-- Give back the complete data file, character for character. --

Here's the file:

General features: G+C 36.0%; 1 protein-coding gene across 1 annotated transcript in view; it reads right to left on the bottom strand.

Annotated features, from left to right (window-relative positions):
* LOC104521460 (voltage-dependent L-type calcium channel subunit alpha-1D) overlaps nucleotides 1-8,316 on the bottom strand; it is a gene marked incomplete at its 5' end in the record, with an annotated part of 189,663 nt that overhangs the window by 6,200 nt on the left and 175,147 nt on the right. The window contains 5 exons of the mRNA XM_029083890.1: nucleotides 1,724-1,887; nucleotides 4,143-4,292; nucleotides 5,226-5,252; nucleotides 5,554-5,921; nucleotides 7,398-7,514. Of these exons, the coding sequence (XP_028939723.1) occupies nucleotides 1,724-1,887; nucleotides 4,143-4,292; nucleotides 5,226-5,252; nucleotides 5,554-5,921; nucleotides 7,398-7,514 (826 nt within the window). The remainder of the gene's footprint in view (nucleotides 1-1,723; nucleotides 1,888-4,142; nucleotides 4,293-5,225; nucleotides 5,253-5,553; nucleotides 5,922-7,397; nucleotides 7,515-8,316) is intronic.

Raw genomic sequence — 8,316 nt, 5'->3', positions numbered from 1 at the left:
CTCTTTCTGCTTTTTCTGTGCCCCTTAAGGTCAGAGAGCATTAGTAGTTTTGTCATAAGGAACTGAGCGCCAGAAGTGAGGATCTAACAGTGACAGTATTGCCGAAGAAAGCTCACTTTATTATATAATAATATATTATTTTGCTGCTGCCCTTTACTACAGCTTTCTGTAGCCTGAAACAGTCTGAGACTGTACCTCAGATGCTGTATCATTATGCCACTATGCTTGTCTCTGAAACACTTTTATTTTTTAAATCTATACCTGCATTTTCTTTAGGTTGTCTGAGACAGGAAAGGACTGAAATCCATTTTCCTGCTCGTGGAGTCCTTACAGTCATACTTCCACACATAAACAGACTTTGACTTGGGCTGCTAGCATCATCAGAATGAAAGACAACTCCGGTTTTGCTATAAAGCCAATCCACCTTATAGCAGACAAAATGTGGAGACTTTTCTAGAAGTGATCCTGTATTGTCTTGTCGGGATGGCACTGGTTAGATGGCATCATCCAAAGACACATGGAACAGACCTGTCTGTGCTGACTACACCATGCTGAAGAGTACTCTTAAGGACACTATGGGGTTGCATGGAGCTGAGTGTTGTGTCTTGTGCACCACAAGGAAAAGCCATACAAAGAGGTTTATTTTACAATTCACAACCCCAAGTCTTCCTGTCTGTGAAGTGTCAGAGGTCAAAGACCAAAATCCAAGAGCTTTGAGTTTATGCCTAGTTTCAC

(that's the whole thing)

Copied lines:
General features: G+C 36.0%; 1 protein-coding gene across 1 annotated transcript in view; it reads right to left on the bottom strand.

Annotated features, from left to right (window-relative positions):
* LOC104521460 (voltage-dependent L-type calcium channel subunit alpha-1D) overlaps nucleotides 1-8,316 on the bottom strand; it is a gene marked incomplete at its 5' end in the record, with an annotated part of 189,663 nt that overhangs the window by 6,200 nt on the left and 175,147 nt on the right. The window contains 5 exons of the mRNA XM_029083890.1: nucleotides 1,724-1,887; nucleotides 4,143-4,292; nucleotides 5,226-5,252; nucleotides 5,554-5,921; nucleotides 7,398-7,514. Of these exons, the coding sequence (XP_028939723.1) occupies nucleotides 1,724-1,887; nucleotides 4,143-4,292; nucleotides 5,226-5,252; nucleotides 5,554-5,921; nucleotides 7,398-7,514 (826 nt within the window). The remainder of the gene's footprint in view (nucleotides 1-1,723; nucleotides 1,888-4,142; nucleotides 4,293-5,225; nucleotides 5,253-5,553; nucleotides 5,922-7,397; nucleotides 7,515-8,316) is intronic.

Raw genomic sequence — 8,316 nt, 5'->3', positions numbered from 1 at the left:
CTCTTTCTGCTTTTTCTGTGCCCCTTAAGGTCAGAGAGCATTAGTAGTTTTGTCATAAGGAACTGAGCGCCAGAAGTGAGGATCTAACAGTGACAGTATTGCCGAAGAAAGCTCACTTTATTATATAATAATATATTATTTTGCTGCTGCCCTTTACTACAGCTTTCTGTAGCCTGAAACAGTCTGAGACTGTACCTCAGATGCTGTATCATTATGCCACTATGCTTGTCTCTGAAACACTTTTATTTTTTAAATCTATACCTGCATTTTCTTTAGGTTGTCTGAGACAGGAAAGGACTGAAATCCATTTTCCTGCTCGTGGAGTCCTTACAGTCATACTTCCACACATAAACAGACTTTGACTTGGGCTGCTAGCATCATCAGAATGAAAGACAACTCCGGTTTTGCTATAAAGCCAATCCACCTTATAGCAGACAAAATGTGGAGACTTTTCTAGAAGTGATCCTGTATTGTCTTGTCGGGATGGCACTGGTTAGATGGCATCATCCAAAGACACATGGAACAGACCTGTCTGTGCTGACTACACCATGCTGAAGAGTACTCTTAAGGACACTATGGGGTTGCATGGAGCTGAGTGTTGTGTCTTGTGCACCACAAGGAAAAGCCATACAAAGAGGTTTATTTTACAATTCACAACCCCAAGTCTTCCTGTCTGTGAAGTGTCAGAGGTCAAAGACCAAAATCCAAGAGCTTTGAGTTTATGCCTAGTTTCAC